September, '00 | Briefing | Mail | Don't Say This | Articles | Other Places | Archives | Send Mail | Ed Dewke | Legal Stuff | Order | Search | PsorHeads
Battling Globe-trotting Stress with Diet
from Terry B.

Hi Ed, I check out your web page from time to time to see if anyone out there has reported any miracle breakthroughs for P. I'm almost sure there is no one cure. After visiting several dermatologists and trying various sure-to-work-creams, my P is worse than ever. I'm convinced that in each case it's our body's way of trying to tell us there is an imbalance somewhere. Because P is genetic, that is the fashion in which this "imbalance" chooses to manifest itself. Okay, enough of my deep insights.

So here's my situation. I'm afraid my body's trying to tell me something and I'm not listening to it. I am a well educated, well traveled 28 year old Canadian, who, in a sense, "bagged everything" back home 14 months ago to travel in Japan and then move to Switzerland with my boyfriend. 15 months ago my P kicked into full gear. I have read that you're not a firm believer that P can be affected by stress. I think we have to bear in mind that some people have lower thresholds for stress than others. I am assuming my tolerance for my new situation is quite low and I feel that because I look this way I must be sick.

Living in the land of cheese and chocolate, and after overindulging for the past year, I have recently decided to eliminate all dairy products from my diet. I assumed that all the fondue and pralines could be possible culprits. It's been two weeks now and my P has gone absolutely berserk. I've always had a few spots here and there but now they have decided to form a conspiracy and join together to form huge patches — on my ENTIRE body. My lesions never itched before, but now they're terribly itchy and burn like hell. Maybe I should eat fondue again.

Like everyone else with P, I find this to be extremely frustrating. I am determined to find a way to get rid of this. No more creams (okay, maybe the occasional Doak Oil bath...) but I am going to get rid of this and I would like to share my experience with you. Hopefully, it will be a success. I have attached a photo of my "once-good-legs-gone-bad." It was taken 10 minutes ago. God I love modern technology. I'll send you another photo in a month and hopefully my plan of action will have worked. (Well, I don't have an "exact" plan of action, but let's see if mind over matter helps at all!) -Terry B.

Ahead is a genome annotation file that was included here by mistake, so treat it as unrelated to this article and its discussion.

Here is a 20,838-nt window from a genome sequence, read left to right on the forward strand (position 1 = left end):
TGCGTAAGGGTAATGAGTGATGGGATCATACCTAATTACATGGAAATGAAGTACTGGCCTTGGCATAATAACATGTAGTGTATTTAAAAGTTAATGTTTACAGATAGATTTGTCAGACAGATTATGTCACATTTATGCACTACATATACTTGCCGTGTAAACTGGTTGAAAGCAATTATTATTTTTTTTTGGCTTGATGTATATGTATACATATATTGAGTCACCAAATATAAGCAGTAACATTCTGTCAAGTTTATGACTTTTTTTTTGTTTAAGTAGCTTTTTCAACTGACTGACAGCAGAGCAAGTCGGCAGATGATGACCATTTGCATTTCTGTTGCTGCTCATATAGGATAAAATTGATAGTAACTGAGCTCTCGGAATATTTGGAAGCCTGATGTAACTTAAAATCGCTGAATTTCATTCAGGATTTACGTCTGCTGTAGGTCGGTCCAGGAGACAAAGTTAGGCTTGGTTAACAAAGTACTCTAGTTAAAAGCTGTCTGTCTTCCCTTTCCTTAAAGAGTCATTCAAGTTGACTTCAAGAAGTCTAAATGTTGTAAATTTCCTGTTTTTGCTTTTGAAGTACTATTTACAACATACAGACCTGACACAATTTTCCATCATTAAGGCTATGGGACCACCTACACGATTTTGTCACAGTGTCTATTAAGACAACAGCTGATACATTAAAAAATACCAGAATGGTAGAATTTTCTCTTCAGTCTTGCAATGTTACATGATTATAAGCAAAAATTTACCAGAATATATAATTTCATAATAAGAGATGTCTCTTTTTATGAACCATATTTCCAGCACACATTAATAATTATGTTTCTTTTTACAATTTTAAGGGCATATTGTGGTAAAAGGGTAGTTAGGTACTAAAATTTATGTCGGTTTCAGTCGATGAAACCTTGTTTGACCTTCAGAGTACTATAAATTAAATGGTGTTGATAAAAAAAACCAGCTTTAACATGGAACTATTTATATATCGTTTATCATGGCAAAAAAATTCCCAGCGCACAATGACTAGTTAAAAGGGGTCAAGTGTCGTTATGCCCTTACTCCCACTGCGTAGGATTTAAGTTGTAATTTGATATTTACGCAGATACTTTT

Ed’s Response: We’ll begin with a major correction. They’re not "once-good-legs-gone-bad." They’re "still-good-legs-gone-spotty." ‘Nuff said.

Sounds like a trigger or two inside of you has popped-off either coincidentally at the same time as your globe trotting, or because of your globe trotting. It would be hard to say for certain (because you can’t relive the past year and a half without the globe trotting to see if your P stays quiet). For some of us, moving around has the opposite effect — it calms our P down for awhile.

And I’m sure you’re right about stress and people’s varying tolerances for it. I must also confess that since I first poo-poo’d stress as a flake-factor I’ve softened on this denial. Enough people have emailed with compelling arguments to the contrary. (An anthropologist once told me not to trust a guru on a mountaintop. "They live like hermits," she said, "so no one’s around to compel them to change their minds. Notice how they’re not known for their listening skills? You visit just to ask questions, and they tolerate your visit so long as they do most of the talking." Of course, this anthropologist was suggesting I behaved like a guru.... So, what was I saying?)

An important question is why knocking off dairy products might be causing your P to go berserk. I know for me, that would be stressful, indeed. However, it would be intellectually more satisfying to determine something in dairy products is harmful (or unbalancing, to use your term) by being removed from your diet.

Perhaps it’s just the change. This is another one of my beliefs that, so far, hasn’t corroded under email evidence to the contrary — i.e., that change itself can be a trigger, with no further specificity. This hypothesis helps make comfortable (in my mind, at least) all those cases I hear about where somebody tries something and it works really well ... for awhile. Then somebody else tries it and it doesn’t work at all ... and yet another person says it cured them. Sometimes, especially if the therapy — whatever it was/is — was drastic, I think the change to undertake it may have been what affected these folks’ P — not necessarily any spectacular biochemistry.

That said, I have accumulated strong personal evidence that changes in climate affect my P — both seasonal changes and changes associated with relocation. But these changes are also subject (again, in my case) to the 90-day phenomenon, which is that it takes 90 days from the change for its effect on my flaking to be most obvious. I know that sounds so paltry and indirect, like a solution so logically convoluted it could be made to fit virtually any problem. This is why I don’t tell flakers, "Move to get cured!" On the other hand, this has been my experience over the past decade. The proof is in the predictability — at least proof enough for me. You could say, it’s all in his head. You might be right.

You certainly must keep us apprized of your experiment ... and more photos are most welcome. -Ed

This Month's Mail | Archives